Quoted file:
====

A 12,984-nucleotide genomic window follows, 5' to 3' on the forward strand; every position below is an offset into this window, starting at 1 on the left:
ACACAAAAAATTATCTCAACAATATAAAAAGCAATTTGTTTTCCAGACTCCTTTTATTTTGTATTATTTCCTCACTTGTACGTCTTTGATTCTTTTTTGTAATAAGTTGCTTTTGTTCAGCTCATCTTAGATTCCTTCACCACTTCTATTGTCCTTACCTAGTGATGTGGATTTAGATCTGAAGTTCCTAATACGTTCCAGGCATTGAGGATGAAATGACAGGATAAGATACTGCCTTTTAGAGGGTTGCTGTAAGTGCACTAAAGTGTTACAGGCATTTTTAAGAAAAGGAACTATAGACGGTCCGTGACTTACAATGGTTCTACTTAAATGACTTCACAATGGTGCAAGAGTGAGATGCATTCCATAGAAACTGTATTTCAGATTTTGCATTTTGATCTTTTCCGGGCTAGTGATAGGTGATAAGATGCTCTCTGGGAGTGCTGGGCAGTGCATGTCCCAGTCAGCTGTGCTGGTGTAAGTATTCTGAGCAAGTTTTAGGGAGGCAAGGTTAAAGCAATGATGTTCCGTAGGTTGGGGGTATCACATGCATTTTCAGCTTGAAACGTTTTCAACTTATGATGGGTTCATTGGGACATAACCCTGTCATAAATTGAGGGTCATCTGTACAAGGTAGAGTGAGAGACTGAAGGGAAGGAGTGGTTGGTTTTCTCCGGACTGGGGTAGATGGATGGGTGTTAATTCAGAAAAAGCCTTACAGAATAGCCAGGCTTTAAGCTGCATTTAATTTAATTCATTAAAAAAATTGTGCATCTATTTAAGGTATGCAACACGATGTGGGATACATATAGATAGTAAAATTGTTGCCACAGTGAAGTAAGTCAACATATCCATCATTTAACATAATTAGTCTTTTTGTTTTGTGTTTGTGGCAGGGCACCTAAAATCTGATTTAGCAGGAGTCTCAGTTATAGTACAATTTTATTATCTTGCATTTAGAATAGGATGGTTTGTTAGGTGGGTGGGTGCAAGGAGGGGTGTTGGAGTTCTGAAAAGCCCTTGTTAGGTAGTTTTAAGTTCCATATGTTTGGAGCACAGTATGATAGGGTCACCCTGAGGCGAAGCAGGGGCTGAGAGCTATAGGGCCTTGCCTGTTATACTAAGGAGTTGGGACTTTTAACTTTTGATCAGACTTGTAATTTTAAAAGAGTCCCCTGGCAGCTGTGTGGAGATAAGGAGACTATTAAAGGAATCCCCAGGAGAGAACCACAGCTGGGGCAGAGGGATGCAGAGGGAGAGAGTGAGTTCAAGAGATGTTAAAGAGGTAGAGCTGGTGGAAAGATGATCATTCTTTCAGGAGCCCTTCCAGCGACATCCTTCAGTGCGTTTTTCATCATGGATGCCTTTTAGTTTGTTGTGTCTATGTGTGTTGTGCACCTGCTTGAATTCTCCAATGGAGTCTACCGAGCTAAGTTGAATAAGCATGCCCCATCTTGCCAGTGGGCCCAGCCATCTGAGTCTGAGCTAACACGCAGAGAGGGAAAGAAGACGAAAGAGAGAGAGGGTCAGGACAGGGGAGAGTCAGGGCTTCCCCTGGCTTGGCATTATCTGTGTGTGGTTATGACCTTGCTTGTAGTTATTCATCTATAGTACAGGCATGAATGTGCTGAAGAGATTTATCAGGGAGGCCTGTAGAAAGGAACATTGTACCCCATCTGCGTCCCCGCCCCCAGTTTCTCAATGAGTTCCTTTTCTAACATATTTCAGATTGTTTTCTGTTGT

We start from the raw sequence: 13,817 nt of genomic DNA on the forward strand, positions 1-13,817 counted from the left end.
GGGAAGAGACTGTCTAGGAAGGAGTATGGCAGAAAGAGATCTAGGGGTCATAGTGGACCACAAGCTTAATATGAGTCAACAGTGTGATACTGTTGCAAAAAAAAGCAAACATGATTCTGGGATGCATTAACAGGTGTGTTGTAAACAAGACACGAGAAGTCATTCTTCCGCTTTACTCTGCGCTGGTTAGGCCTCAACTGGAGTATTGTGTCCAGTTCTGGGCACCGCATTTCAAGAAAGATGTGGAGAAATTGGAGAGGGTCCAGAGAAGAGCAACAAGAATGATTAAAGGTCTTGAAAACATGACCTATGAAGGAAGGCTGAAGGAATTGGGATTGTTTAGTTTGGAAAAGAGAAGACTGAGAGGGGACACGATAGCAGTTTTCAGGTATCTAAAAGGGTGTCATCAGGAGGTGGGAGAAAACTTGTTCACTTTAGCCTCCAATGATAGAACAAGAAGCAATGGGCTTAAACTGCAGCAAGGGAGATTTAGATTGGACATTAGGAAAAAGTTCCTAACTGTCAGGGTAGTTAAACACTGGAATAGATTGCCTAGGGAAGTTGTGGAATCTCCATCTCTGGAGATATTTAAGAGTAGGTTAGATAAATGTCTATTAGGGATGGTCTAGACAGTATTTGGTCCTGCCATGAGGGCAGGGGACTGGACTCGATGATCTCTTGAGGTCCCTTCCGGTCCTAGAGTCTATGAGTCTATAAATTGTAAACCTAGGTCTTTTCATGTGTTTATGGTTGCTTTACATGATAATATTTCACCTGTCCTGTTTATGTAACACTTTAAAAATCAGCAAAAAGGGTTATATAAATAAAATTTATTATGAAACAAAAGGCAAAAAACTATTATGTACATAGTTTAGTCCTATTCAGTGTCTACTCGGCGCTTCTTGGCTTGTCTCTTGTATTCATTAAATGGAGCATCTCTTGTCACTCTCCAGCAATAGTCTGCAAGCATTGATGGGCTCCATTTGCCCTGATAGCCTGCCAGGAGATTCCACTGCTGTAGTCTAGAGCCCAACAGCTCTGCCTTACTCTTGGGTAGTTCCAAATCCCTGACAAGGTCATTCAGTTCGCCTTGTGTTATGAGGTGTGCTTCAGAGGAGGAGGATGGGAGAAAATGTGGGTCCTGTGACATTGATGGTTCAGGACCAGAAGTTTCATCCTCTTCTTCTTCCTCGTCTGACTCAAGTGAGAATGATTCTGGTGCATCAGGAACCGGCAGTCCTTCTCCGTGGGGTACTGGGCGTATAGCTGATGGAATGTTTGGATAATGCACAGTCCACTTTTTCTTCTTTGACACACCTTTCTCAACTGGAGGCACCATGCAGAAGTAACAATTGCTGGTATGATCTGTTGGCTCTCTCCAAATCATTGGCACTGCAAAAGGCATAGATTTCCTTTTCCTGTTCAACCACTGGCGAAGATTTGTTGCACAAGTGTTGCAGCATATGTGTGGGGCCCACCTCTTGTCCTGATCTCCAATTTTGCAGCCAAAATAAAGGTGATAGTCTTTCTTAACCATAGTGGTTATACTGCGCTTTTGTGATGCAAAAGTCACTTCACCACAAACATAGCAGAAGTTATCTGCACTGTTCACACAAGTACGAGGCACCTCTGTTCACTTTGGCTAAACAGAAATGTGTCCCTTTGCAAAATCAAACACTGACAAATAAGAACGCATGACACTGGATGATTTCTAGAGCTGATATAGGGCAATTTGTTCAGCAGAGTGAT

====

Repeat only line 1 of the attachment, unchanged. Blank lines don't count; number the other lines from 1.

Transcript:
A 12,984-nucleotide genomic window follows, 5' to 3' on the forward strand; every position below is an offset into this window, starting at 1 on the left: